CPhI Brand Director Europe, Orhan Caglayan added: These findings are particularly relevant to many of the CDMO exhibitors at ICSE who are already exploring and invested in continuous manufacturing approaches. Our experts suggest the industry may now be undergoing a fundamental long-term shift in manufacturing and many of the sessions at CPhI Worldwide will explore these implications. Similarly, there are clearly both opportunities and challenges ahead in the short and long term in relation to opioid and alternatives manufactured for the US market. This is an evolving space and I would encourage both branded pharma and CDMOs to study how they adjust their business, with CBD compounds widely seen to represent a quickly growing sector."
 
The full findings of the CPhI Annual Report – including 11 in-depth expert contributions as well as the CPhI Manufacturing and Bio leagues tables – are available for free at https://www.cphi.com/europe/cphi-annual-report
 

CPhI Annual Report expert summaries:
 
Emil W. Ciurczak, Doramaxx Consulting - Trend Summary
 
  • Huge opportunity for China to be the fastest adopter to Continuous Manufacturing in the next 5-years.
  • Predicts that generic manufacturers and CMOs will all need continuous manufacturing facilities to complete within 10-years
  • Warns biosimilars may well bring prices down in the short-term, but warns in the longer-term will remove incentives to perform innovative research.
  • Big pharma will reinvest profits and bring down cost meaning its products, once off patent, can compete with generics. Big pharma that declines to invest will be left behind, especially as development timelines could be sped up by 6-months in one year with CM (no scale-up).
  • A convergence of more advanced equipment, competitive pressures, a wider pool of trained scientists and the backing of regulators will see exponential growth of continuous manufacturing over the next 5 years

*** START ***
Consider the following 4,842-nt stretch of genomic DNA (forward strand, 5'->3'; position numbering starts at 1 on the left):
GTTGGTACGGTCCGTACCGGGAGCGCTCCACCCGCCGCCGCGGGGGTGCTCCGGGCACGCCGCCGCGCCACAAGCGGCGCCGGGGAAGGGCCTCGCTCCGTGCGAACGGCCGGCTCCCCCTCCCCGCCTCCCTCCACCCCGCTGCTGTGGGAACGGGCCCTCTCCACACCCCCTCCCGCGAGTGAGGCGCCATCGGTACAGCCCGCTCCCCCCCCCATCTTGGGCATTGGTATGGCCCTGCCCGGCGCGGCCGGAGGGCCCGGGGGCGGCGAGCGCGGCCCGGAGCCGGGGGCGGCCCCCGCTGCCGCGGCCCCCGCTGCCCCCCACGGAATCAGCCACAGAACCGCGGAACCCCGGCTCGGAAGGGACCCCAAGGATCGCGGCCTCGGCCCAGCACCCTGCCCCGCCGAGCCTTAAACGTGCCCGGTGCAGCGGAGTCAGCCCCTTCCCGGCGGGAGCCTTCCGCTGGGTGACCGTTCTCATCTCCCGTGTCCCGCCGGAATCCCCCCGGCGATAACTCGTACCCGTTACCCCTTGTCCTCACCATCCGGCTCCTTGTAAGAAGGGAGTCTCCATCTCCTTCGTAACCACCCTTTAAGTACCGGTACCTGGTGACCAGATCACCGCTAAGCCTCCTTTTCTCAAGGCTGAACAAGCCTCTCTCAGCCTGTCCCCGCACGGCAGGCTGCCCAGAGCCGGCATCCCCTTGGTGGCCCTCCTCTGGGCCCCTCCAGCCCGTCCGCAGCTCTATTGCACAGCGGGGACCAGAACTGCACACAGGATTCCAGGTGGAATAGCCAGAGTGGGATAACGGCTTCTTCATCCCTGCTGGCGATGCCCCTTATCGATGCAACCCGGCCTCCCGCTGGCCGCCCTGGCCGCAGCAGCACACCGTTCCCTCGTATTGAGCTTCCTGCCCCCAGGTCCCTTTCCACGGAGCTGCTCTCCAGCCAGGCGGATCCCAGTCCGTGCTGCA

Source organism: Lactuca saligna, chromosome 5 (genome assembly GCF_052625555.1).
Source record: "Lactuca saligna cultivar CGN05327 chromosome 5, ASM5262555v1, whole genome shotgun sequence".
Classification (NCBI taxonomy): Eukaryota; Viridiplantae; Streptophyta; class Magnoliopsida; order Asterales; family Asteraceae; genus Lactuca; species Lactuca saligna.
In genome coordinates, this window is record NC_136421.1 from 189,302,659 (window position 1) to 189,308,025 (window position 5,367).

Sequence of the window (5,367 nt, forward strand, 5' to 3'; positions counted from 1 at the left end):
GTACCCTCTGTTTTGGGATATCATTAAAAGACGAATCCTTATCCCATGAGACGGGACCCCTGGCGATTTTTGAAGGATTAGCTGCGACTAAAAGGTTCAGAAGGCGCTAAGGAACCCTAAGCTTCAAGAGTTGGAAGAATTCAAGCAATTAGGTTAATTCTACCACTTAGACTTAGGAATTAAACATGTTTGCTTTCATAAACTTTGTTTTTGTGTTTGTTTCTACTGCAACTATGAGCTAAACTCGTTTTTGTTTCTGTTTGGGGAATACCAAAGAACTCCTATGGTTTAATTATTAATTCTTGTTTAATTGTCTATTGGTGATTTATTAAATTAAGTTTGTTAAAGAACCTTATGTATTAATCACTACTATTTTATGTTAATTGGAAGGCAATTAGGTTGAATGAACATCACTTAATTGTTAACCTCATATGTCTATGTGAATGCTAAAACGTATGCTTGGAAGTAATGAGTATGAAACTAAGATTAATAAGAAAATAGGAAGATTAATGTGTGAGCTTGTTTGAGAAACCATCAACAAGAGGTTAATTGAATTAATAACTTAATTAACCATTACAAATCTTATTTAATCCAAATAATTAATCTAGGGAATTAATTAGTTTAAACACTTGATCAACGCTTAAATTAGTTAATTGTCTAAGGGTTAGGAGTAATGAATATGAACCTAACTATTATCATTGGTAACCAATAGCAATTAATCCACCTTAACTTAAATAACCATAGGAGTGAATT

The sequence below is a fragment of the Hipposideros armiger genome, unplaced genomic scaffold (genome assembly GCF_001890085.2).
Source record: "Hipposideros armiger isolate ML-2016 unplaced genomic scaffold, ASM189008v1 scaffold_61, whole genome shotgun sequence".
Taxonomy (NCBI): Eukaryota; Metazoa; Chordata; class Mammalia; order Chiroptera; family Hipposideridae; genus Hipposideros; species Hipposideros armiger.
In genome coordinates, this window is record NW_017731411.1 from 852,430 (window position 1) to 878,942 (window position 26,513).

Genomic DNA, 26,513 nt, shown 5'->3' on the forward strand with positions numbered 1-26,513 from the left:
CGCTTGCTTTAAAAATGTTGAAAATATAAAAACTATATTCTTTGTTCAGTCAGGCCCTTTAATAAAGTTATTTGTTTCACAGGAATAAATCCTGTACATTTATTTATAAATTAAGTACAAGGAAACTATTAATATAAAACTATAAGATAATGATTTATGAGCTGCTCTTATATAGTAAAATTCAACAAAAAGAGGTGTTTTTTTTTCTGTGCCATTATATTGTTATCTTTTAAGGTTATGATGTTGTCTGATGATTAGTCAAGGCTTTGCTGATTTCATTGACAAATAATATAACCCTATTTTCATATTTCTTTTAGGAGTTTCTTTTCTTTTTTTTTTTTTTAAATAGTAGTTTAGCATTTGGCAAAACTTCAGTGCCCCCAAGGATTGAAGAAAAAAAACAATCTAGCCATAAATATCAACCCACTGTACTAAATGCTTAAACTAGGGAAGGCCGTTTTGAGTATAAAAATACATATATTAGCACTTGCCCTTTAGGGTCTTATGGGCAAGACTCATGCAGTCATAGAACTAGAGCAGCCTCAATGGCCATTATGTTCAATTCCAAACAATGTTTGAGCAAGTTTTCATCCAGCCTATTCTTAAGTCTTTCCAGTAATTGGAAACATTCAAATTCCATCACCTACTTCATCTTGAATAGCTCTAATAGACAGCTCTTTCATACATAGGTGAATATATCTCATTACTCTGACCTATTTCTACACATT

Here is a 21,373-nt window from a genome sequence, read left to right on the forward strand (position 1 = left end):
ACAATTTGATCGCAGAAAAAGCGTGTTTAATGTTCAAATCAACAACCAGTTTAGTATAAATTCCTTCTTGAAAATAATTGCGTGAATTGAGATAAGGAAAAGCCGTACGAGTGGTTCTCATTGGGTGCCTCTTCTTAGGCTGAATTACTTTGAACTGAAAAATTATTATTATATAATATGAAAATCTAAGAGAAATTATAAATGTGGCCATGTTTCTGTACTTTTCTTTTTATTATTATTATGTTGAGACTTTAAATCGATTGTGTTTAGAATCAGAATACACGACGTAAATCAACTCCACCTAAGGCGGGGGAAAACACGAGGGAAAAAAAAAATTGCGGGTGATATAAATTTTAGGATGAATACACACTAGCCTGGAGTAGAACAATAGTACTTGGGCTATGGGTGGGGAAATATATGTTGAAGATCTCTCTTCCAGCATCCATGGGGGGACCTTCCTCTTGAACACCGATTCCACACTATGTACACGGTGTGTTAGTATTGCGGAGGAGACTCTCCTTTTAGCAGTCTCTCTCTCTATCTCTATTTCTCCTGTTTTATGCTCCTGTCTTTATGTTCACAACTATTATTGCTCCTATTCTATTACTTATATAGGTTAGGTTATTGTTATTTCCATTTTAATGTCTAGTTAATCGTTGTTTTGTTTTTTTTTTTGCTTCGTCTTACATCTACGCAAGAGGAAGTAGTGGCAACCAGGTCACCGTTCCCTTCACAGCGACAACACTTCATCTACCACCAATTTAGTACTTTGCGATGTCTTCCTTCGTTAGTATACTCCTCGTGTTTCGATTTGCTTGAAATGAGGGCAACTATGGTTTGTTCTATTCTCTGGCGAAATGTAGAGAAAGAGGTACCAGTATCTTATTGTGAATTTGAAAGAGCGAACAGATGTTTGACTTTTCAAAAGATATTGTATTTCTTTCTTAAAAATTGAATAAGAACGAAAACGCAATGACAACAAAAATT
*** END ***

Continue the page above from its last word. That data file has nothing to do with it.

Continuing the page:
• initially these may not be optimally economically efficient, but in 5 years these will bring in tremendous economic and business process advantages, including faster and more efficient drug development
 

Fiona Barry, Editor, PharmSource, a GlobalData Product - Trend Summary

  • CMOs will be hit hard by the reduced volumes of opioid manufacturing imposed by the DEA. The proposed cuts will reduce production of an average of 10% to the most abused opioid compounds – oxycodone, hydrocodone, oxymorphone, hydromorphone, morphine and fentanyl – to take place next year as part of an initiative to cut opioid prescriptions by one third over the next three years. 
  • Conversely, many bills such as the Opioid Crisis Response Act of 2018 have been introduced to support the development of non-opioid painkillers, making this a new and potentially lucrative opportunity for CMOs. Furthermore, the outsourcing of the manufacturing of new drugs to treat opioid addiction will continue to provide opportunities to the CMO industry.
  • The DEA will increase maximum marijuana volumes by 250% from 444kg to 1,140kg in 2019.
  • Epidiolex, the first FDA approved drug to contain a purified drug substance derived from cannabis, triggered the DEA to signal that they will change the categorization of CBD-based medicines to allow access to it.
  • Many approvals, schedule changes and manufacturing contracts are forecast for CBD-based medicines following the successful release of Epidiolix, which is predicted to reach $1.2B in sales in 2026.